11. When rebuking someone, what sin must one be careful to avoid?
  12. It's forbidden to bear a grudge. What example does Rashi give of this?
  13. The Torah forbids tattooing. How is a tattoo made?
  14. How does one fulfill the mitzvah of "hadarta p'nei zaken?"
  15. What punishment will never come to the entire Jewish People?
  16. What penalty does the Torah state for cursing one's parents?
  17. When the Torah states a death penalty but doesn't define it precisely, to which penalty is it referring?
  18. What will result if the Jewish People ignore the laws of forbidden relationships?
  19. Which of the forbidden relationships listed in this week's Parsha were practiced by the Canaanites?
  20. Is it proper for a Jew to say "I would enjoy eating ham?"

All references are to the verses and Rashi's commentary, unless otherwise stated

  1. 19:2 – Because the fundamental teachings of the Torah are contained in this Parsha.
  2. 19:3 – Since it is more natural to honor one's mother, the Torah stresses the obligation to honor one's father.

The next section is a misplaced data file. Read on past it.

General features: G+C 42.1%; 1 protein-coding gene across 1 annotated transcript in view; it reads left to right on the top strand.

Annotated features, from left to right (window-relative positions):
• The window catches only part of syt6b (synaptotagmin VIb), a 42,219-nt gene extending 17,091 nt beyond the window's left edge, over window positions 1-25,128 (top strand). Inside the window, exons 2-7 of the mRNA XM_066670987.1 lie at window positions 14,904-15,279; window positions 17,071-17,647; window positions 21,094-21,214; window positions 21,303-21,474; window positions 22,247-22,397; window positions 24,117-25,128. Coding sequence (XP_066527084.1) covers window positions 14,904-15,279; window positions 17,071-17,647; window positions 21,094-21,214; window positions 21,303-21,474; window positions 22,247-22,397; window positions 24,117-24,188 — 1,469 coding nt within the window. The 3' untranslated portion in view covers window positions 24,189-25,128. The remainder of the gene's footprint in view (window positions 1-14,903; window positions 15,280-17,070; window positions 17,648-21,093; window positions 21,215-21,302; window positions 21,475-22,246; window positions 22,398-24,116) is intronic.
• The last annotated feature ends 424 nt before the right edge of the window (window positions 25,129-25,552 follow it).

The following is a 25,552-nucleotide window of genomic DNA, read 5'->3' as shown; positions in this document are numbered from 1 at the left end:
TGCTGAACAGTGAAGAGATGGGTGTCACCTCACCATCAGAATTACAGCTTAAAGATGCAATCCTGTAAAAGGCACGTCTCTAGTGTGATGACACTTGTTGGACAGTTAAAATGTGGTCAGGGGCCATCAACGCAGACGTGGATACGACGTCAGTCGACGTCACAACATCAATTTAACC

3. 19:3 – To teach that one must not violate Torah law even at the command of one's parents.
  4. 19:3 – Because the parents are also commanded by Hashem to observe Shabbat. Parents deserve great honor, but not at the "expense" of Hashem's honor.
  5. 19:9 – "Leket" is one or two stalks of grain accidentally dropped while harvesting. They are left for the poor.
  6. 19:11 – The Torah in Vayikra prohibits monetary theft. In Shemot it prohibits kidnapping.
  7. 19:13 – Withholding wages from a worker.
  8. 19:13 – Before the following dawn.
  9. 19:13 – Don't give improper advice to a person who is unaware in a matter. For example, don't advise someone to sell his field, when in reality you yourself wish to buy it.
  10. 19:15 – The judge might think: "This rich person is obligated to give charity to this poor person regardless of the outcome of this court case. Therefore, I'll rule in favor of the poor person. That way, he'll receive the financial support he needs without feeling shame.
  11. 19:17 – Causing public embarrassment.
  12. 19:18 – Person A asks person B: "Can I borrow your shovel?" Person B says: "No." The next day, B says to A: "Can I borrow your scythe?" A replies: "Sure, I'm not stingy like you are."